Clipped From The Pittsburgh Courier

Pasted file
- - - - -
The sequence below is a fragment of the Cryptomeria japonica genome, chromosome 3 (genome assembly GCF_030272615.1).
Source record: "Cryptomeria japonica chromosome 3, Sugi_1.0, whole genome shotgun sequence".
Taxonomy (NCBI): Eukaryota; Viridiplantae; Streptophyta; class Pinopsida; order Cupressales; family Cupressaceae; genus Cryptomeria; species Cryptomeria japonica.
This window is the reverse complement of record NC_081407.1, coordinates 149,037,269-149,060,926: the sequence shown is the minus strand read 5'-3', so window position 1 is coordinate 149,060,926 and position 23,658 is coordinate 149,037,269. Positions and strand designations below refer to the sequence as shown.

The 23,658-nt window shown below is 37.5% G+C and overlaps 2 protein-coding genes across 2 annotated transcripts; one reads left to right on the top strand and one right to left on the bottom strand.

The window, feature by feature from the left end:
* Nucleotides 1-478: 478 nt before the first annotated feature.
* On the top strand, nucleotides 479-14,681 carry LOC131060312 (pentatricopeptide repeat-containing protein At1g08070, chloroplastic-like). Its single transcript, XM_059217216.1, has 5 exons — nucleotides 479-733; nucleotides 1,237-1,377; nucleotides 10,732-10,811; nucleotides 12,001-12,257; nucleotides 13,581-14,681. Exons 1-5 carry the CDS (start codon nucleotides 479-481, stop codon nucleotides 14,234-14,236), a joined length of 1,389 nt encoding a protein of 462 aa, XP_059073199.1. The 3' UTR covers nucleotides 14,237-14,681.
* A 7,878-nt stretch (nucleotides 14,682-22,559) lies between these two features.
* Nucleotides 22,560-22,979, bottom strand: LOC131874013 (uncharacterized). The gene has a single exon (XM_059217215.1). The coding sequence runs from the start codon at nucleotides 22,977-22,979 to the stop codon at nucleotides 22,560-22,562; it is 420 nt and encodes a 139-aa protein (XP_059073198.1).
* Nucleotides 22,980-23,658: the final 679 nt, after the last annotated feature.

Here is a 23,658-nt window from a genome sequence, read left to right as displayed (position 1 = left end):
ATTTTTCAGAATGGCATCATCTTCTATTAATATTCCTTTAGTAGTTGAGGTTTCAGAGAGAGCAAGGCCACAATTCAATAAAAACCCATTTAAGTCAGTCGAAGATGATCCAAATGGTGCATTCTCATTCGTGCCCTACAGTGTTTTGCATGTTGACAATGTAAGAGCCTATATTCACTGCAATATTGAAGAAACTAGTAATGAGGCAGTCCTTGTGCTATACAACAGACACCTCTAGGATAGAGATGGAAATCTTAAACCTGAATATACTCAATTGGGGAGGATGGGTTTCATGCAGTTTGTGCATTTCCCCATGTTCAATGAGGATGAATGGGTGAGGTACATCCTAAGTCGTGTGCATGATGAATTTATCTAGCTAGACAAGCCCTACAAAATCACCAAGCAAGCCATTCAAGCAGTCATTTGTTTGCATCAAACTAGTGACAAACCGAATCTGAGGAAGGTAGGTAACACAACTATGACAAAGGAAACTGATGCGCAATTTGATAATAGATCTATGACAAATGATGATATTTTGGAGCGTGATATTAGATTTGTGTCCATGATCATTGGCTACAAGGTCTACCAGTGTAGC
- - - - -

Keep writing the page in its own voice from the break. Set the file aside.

Expect peace in 3rd year of school busing By David M.Rosen BOSTON i I'PI ) - Officials are hopeful the pattern of tension and sporadic violence set in the past two years will be broken Wednesday when 7H.IHM) students return to classes in the third year of court - ordered desegregation. Around 22. 500 students this year will be bused to IV) public schools during the third phase of a bitterly fought desegregation program ordered by V S District Judge W. Arthur Garritv Jr The first two years of desegregation were characterized by widespread resistance, marches and occasional violent confrontations between blacks and whites Most officials think this year will becalmer "I am optimistic that the opening of schwls in Boston will be peaceful and successful," said Gov. Michael S. Dukakis. "I am particularly encouraged that more and more attention is being paid to the key issue of the quality of education in the Boston schools," he added "We will help the city in every way we can to ensure that each student receives a decent education." Boston school committee Chairman John J McDonough said, "I'm hopeful we will have a peaceful opening of schools this fall, with more teaching and learning taking place. In most schools I feel there will be less racial tension." Fifteen - hundred fewer students will be bused this year than during 1975's violence - plagued second phase. But since school enrollment has decreased by more than 6,MM), the percentage of students bused will increase slightly Despite the percentage increase in busing, the number of student reassignments will be reduced to increase educational continuity and minimize disruption In addition. Phase III will not significantly expand desegregation into previously untouched communities. Still excluded from the desegregation plan is the high school in East Boston, an Italian - American section connected to the rest of the citv bv a tunnel under Boston harbor. Opposition to busing has not diminished among many whites, but some of the staunchest opponents are among the parents of the 2,(XM) students who in the past three years have left Boston public schools to attend private parochial or suburban schools. McDonough, who heads the elected board charged with setting educational policy for the schools, said after two years students should be "more relaxed" with each other and their teachers. He said education should improve. Boston Police Commissioner Robert Digrazia, whose officers have been caught in the middle of the controversy, said there appears to be less emotion over busing this year. Digrazia said no decisions on police deployment have been made yet He said final plans will not be formulated until his staff has completed meetings with state and federal law enforcement officials and school department personnel. Last year, large numbers of police were stationed in around some of the most troubled schools, particularly South Boston high school, which was placed in federal receivership by garnty, an action which remains a sore point between garnty and local officials. Digrazia said he would prefer not to put police in and around schools this year but added, "we'll have to see what the 'lay of the land' is so to speak. "The role of the police department is not intended to be an army of oc - , cupation . the police don't like being involved. We recognize it as a job we must do regardless of personal preferences. "That job is to provide for the safety of students who want to go to school and get an education. We will do our job again this year. We ask that grown - ups act as grown - ups " Marion Fahey, in her second year as school superintendent, said her last year demonstrated the schools are safe She said a department of school security services has been set up this year to improve conditions further. "In short, parents can send their children to school with all the assurances humanly possible there will be an environment conducive to learning " She said she is "diametrically opposed" to uniformed police in schools unless and until needed William Wimberly, member of the citywide coordinating council set up by Garnty to monitor desegregation, said "I think the emotional climate is right now. Parents understand busing is not going to go away It's here and must be dealt with " Wimberly said that this year, for the first time, parents are involved in all phases of the school system He said they are "asking questions and demanding answers "